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Three ways pro-gun people should be playing offense

Tuesday, January 10, 2017 9:24
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A friend recently posited a question.  She asked, “why don’t pro-gun people ever go on the offensive? I mean, it’s been proven over and over that gun restrictions, gun free zones, and the like don’t work, so why isn’t there much push-back to the anti-gunners?”

Her question is a valid one that caused me to think of typical gun control arguments and what push-back might look like.  Fortunately, there is a source of science and reason on the side of gun owners. John Lott and his Crime Prevention Research Center (CPRC) offer the only consistently clear views of gun-related crime data that’s not colored by the influence of those who would like to see guns eradicated from the planet, or at least the US citizenry.  This voice in the wilderness is too often ignored when emotional debates play out in the news.

Based in part on CRPC’s input, here are three suggestions for pushing back against calls for broader gun control:

1. Make ATF improve its background check process or abandon it.

Gun control advocates like Hilary Clinton are fond of saying that background checks have stopped more than 2.4 million gun sales to unworthy persons.  CRPC explains that 96 percent of those are initial denials, because ATF screening is done according to names—even similar but inexact matches—and nothing else. So John Andersson the convicted felon’s name might delay Jon Anderson the squirrel hunter from purchasing a .22 rifle. has often reported on ATF’s inadequate records systems.  In an age when a basement-run internet business can remember a customer’s name, shipping and billing address, credit card information, and order history, there’s no excuse for ATF “making like the 70s.”

2.  Require businesses and units of government that ban firearms on their premises to be responsible for deaths, losses, and injuries associated with crime.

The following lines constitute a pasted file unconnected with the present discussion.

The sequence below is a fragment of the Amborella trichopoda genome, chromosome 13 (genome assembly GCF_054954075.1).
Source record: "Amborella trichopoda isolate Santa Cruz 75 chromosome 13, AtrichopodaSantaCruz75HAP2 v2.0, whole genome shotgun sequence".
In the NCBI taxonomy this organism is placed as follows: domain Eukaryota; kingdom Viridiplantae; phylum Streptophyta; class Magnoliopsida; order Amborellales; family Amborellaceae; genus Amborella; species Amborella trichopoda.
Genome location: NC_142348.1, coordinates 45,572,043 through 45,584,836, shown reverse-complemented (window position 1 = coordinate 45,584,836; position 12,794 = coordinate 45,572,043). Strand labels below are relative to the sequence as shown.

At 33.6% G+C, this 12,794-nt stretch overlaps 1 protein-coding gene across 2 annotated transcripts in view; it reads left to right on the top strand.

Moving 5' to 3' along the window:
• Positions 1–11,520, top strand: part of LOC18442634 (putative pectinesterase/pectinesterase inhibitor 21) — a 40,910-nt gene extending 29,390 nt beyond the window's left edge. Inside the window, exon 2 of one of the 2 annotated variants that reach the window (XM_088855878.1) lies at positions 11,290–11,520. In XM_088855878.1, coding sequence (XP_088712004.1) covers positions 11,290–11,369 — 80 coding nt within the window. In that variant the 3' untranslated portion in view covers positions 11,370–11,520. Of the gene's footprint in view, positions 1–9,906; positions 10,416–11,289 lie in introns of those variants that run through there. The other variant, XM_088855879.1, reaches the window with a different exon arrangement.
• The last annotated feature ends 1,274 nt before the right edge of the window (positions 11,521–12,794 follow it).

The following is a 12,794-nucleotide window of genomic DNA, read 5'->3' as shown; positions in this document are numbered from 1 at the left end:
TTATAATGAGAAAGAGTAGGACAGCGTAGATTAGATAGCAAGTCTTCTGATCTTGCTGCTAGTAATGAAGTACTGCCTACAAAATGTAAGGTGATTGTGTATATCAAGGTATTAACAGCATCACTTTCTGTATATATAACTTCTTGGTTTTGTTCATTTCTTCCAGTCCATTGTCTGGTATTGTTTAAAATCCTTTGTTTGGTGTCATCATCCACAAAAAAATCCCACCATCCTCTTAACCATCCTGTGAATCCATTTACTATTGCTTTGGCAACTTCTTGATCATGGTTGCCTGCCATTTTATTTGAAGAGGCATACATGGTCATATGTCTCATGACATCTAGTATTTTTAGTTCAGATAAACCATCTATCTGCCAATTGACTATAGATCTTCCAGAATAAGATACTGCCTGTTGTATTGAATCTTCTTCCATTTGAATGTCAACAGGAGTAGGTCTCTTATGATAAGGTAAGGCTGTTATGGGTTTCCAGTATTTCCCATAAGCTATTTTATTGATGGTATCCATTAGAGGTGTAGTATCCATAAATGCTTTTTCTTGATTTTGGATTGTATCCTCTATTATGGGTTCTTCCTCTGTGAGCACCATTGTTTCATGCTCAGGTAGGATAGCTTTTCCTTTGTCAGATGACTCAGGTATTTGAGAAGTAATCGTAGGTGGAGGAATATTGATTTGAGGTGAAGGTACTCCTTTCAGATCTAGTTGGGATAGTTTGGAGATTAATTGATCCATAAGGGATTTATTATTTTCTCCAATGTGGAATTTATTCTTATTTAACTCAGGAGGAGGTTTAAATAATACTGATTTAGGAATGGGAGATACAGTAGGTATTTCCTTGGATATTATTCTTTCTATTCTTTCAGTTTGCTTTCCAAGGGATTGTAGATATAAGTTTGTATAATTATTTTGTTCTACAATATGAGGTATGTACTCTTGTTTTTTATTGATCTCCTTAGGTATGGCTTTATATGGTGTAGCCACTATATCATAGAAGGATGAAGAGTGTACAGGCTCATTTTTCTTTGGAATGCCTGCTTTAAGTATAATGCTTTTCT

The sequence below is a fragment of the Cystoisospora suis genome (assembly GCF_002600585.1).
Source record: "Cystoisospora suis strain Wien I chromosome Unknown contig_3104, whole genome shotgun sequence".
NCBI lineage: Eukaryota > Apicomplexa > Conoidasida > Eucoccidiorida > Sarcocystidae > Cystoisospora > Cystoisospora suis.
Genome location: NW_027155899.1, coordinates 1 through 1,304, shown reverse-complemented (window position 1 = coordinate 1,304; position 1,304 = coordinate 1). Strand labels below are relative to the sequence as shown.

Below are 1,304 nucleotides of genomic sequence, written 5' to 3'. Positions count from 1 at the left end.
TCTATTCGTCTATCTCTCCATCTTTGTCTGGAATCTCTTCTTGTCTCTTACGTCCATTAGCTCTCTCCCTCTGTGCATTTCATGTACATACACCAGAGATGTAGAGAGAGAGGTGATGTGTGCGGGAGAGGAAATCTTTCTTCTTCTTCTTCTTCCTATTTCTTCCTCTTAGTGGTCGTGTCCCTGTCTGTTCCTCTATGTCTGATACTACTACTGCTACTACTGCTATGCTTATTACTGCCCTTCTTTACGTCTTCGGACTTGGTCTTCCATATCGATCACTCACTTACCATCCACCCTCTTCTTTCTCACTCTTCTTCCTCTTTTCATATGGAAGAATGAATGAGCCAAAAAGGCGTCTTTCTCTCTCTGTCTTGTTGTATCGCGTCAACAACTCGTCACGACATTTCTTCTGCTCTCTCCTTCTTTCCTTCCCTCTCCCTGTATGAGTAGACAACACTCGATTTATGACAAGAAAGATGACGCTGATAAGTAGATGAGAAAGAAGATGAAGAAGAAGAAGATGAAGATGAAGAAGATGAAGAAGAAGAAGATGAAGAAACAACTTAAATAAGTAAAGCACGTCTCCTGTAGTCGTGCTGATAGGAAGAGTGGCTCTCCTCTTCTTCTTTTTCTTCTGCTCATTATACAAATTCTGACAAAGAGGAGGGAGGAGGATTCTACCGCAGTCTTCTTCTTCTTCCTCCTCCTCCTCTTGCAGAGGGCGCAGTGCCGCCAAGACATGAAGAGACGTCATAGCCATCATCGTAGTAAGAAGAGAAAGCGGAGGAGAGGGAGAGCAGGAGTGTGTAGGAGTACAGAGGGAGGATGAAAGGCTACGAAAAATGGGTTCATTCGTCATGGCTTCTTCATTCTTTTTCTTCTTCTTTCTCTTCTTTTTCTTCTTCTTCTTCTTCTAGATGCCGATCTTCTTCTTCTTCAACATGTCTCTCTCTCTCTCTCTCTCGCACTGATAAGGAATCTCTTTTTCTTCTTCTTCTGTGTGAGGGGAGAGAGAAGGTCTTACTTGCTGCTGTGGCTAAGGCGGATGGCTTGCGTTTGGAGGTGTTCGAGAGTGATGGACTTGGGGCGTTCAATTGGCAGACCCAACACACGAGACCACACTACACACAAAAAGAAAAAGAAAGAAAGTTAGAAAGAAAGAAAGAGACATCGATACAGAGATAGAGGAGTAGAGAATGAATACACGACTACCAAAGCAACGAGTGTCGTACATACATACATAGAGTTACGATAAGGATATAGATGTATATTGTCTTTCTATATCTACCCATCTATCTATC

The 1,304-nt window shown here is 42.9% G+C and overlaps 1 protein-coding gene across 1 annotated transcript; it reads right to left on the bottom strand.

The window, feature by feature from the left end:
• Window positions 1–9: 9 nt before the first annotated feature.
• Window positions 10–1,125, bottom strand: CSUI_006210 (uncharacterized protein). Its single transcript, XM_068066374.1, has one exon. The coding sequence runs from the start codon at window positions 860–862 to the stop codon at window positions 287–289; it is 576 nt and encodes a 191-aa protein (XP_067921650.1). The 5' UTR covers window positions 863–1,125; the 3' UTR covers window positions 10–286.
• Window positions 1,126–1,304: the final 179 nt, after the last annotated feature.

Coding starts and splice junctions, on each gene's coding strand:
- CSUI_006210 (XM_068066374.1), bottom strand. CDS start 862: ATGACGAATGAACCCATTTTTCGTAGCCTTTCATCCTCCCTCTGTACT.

In 2016, Tennessee led by example in passing SB 1736, which saddles business owners with the “duty of care” for any concealed carry permit holder who is injured by natural or human-caused defensible events while legally disarmed on their premises.  If they can do it, other states and municipalities can as well. After all, the implementation of a no-guns rule implies that the property overseer has fully insured the safety of all on the premises.

3) Make better use of media messaging.

Opponents of social justice usually have a tough time stomaching straw man arguments like the suit against Bushmaster’s advertising as a cause of the Sandy Hook massacre. Gun fans enjoy collegial railing against the hypocrisy of Hollywood actors who rake in millions playing gun-wielding action heroes, yet show up at anti-gun rallies spewing anti-gun prejudice. Armed citizen accounts put forth by NRA and many other outlets provide gun owners with plenty of information to chest-beat about, yet these daily incidents are rarely seen on the news.

It is time for gun advocates to step out of traditional comfort zones and get creative about guns and media. Using federally-mandated public service announcements to get the word out about successful defensive gun uses is an untapped resource by firearm-related non-profits, as far as I can tell.  Although gun industry leaders and gun owners tend to shy away from concepts like “mandates,” incentives for promoting lawful gun defense stories are a vast untapped ocean of awareness and future support for gun ownership and the health of the industry.

Industry leaders should create guilds to support movies and video games that paint guns in a new light. With financial and celebrity backing, such groups could create attractive alternatives to the glorification of criminal violence that grooms erroneous and skewed cultural assumptions about firearms. And yes, this is the flip side of the Bushmaster suit straw man argument referenced earlier.  Rather than deny that media has some effect on behavior and beliefs, the gun community should be re-shaping media itself.

These suggestions may seem far-out to some.  But when ignorance is on parade in the media (remember “a shoulder thing that goes up,” and other greatest hits?), when lives are put at risk because a property owner is hoplophobic, and when good citizens are prevented from engaging in commerce because a government entity embraces antiquity and the grasping of low-hanging fruit to get its brownie points, gun owners and industry leaders need to do something different.

The views and opinions expressed in this post are those of the author’s and do not necessarily reflect the position of

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